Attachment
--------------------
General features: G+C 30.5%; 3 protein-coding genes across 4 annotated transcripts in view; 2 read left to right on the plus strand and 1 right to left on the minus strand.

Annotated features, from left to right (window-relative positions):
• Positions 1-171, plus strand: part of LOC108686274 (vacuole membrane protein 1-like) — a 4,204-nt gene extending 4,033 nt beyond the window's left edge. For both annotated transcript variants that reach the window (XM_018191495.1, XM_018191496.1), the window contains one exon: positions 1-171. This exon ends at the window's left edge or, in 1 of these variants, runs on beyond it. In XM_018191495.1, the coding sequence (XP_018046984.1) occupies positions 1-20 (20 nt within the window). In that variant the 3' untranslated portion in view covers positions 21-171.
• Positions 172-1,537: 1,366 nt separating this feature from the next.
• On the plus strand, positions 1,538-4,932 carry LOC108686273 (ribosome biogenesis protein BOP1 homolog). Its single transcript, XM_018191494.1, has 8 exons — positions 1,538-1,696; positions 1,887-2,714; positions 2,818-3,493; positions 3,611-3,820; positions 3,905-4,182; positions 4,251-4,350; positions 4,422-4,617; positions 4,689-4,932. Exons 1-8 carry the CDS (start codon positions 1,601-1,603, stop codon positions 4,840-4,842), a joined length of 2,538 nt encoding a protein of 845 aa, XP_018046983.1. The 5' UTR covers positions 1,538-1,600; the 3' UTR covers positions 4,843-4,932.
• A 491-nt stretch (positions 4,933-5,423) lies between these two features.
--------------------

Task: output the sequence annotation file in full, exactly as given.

General features: G+C 30.5%; 3 protein-coding genes across 4 annotated transcripts in view; 2 read left to right on the plus strand and 1 right to left on the minus strand.

Annotated features, from left to right (window-relative positions):
• Positions 1-171, plus strand: part of LOC108686274 (vacuole membrane protein 1-like) — a 4,204-nt gene extending 4,033 nt beyond the window's left edge. For both annotated transcript variants that reach the window (XM_018191495.1, XM_018191496.1), the window contains one exon: positions 1-171. This exon ends at the window's left edge or, in 1 of these variants, runs on beyond it. In XM_018191495.1, the coding sequence (XP_018046984.1) occupies positions 1-20 (20 nt within the window). In that variant the 3' untranslated portion in view covers positions 21-171.
• Positions 172-1,537: 1,366 nt separating this feature from the next.
• On the plus strand, positions 1,538-4,932 carry LOC108686273 (ribosome biogenesis protein BOP1 homolog). Its single transcript, XM_018191494.1, has 8 exons — positions 1,538-1,696; positions 1,887-2,714; positions 2,818-3,493; positions 3,611-3,820; positions 3,905-4,182; positions 4,251-4,350; positions 4,422-4,617; positions 4,689-4,932. Exons 1-8 carry the CDS (start codon positions 1,601-1,603, stop codon positions 4,840-4,842), a joined length of 2,538 nt encoding a protein of 845 aa, XP_018046983.1. The 5' UTR covers positions 1,538-1,600; the 3' UTR covers positions 4,843-4,932.
• A 491-nt stretch (positions 4,933-5,423) lies between these two features.